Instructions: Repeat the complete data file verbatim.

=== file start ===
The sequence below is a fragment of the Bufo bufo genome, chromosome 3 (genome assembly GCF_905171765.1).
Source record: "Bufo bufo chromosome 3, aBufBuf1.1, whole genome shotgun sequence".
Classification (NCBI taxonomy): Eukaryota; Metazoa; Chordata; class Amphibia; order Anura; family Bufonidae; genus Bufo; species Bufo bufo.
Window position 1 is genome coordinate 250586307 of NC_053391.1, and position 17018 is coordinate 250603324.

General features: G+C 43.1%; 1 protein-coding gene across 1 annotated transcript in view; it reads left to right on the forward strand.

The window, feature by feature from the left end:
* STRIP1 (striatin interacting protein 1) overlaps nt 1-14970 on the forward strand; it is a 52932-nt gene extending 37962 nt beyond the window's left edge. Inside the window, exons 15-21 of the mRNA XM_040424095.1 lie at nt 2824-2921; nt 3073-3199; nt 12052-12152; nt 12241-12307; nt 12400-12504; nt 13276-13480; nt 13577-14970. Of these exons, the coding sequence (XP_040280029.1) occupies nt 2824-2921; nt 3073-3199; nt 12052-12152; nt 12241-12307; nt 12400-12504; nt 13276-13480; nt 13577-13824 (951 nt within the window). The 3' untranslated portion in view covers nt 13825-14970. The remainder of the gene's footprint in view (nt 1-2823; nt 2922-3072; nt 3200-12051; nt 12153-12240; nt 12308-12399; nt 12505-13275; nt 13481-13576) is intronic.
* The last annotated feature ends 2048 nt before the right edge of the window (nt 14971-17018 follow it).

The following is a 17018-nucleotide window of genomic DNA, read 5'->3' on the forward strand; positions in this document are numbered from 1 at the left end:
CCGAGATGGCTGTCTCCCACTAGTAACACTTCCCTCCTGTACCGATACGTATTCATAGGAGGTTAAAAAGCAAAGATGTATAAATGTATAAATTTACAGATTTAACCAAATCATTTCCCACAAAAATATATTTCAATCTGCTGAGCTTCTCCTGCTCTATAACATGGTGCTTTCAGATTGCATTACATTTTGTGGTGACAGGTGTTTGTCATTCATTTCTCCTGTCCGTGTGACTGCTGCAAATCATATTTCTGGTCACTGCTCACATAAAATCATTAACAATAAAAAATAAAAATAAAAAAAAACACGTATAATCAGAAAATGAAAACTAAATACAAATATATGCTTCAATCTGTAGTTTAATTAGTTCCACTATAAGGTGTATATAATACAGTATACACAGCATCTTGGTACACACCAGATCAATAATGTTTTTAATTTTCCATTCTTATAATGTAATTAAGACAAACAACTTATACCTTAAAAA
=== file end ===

The sequence below is a fragment of the Bufo bufo genome, chromosome 3 (genome assembly GCF_905171765.1).
Source record: "Bufo bufo chromosome 3, aBufBuf1.1, whole genome shotgun sequence".
Classification (NCBI taxonomy): Eukaryota; Metazoa; Chordata; class Amphibia; order Anura; family Bufonidae; genus Bufo; species Bufo bufo.
Window position 1 is genome coordinate 250586307 of NC_053391.1, and position 17018 is coordinate 250603324.

General features: G+C 43.1%; 1 protein-coding gene across 1 annotated transcript in view; it reads left to right on the forward strand.

The window, feature by feature from the left end:
* STRIP1 (striatin interacting protein 1) overlaps nt 1-14970 on the forward strand; it is a 52932-nt gene extending 37962 nt beyond the window's left edge. Inside the window, exons 15-21 of the mRNA XM_040424095.1 lie at nt 2824-2921; nt 3073-3199; nt 12052-12152; nt 12241-12307; nt 12400-12504; nt 13276-13480; nt 13577-14970. Of these exons, the coding sequence (XP_040280029.1) occupies nt 2824-2921; nt 3073-3199; nt 12052-12152; nt 12241-12307; nt 12400-12504; nt 13276-13480; nt 13577-13824 (951 nt within the window). The 3' untranslated portion in view covers nt 13825-14970. The remainder of the gene's footprint in view (nt 1-2823; nt 2922-3072; nt 3200-12051; nt 12153-12240; nt 12308-12399; nt 12505-13275; nt 13481-13576) is intronic.
* The last annotated feature ends 2048 nt before the right edge of the window (nt 14971-17018 follow it).

The following is a 17018-nucleotide window of genomic DNA, read 5'->3' on the forward strand; positions in this document are numbered from 1 at the left end:
CCGAGATGGCTGTCTCCCACTAGTAACACTTCCCTCCTGTACCGATACGTATTCATAGGAGGTTAAAAAGCAAAGATGTATAAATGTATAAATTTACAGATTTAACCAAATCATTTCCCACAAAAATATATTTCAATCTGCTGAGCTTCTCCTGCTCTATAACATGGTGCTTTCAGATTGCATTACATTTTGTGGTGACAGGTGTTTGTCATTCATTTCTCCTGTCCGTGTGACTGCTGCAAATCATATTTCTGGTCACTGCTCACATAAAATCATTAACAATAAAAAATAAAAATAAAAAAAAACACGTATAATCAGAAAATGAAAACTAAATACAAATATATGCTTCAATCTGTAGTTTAATTAGTTCCACTATAAGGTGTATATAATACAGTATACACAGCATCTTGGTACACACCAGATCAATAATGTTTTTAATTTTCCATTCTTATAATGTAATTAAGACAAACAACTTATACCTTAAAAA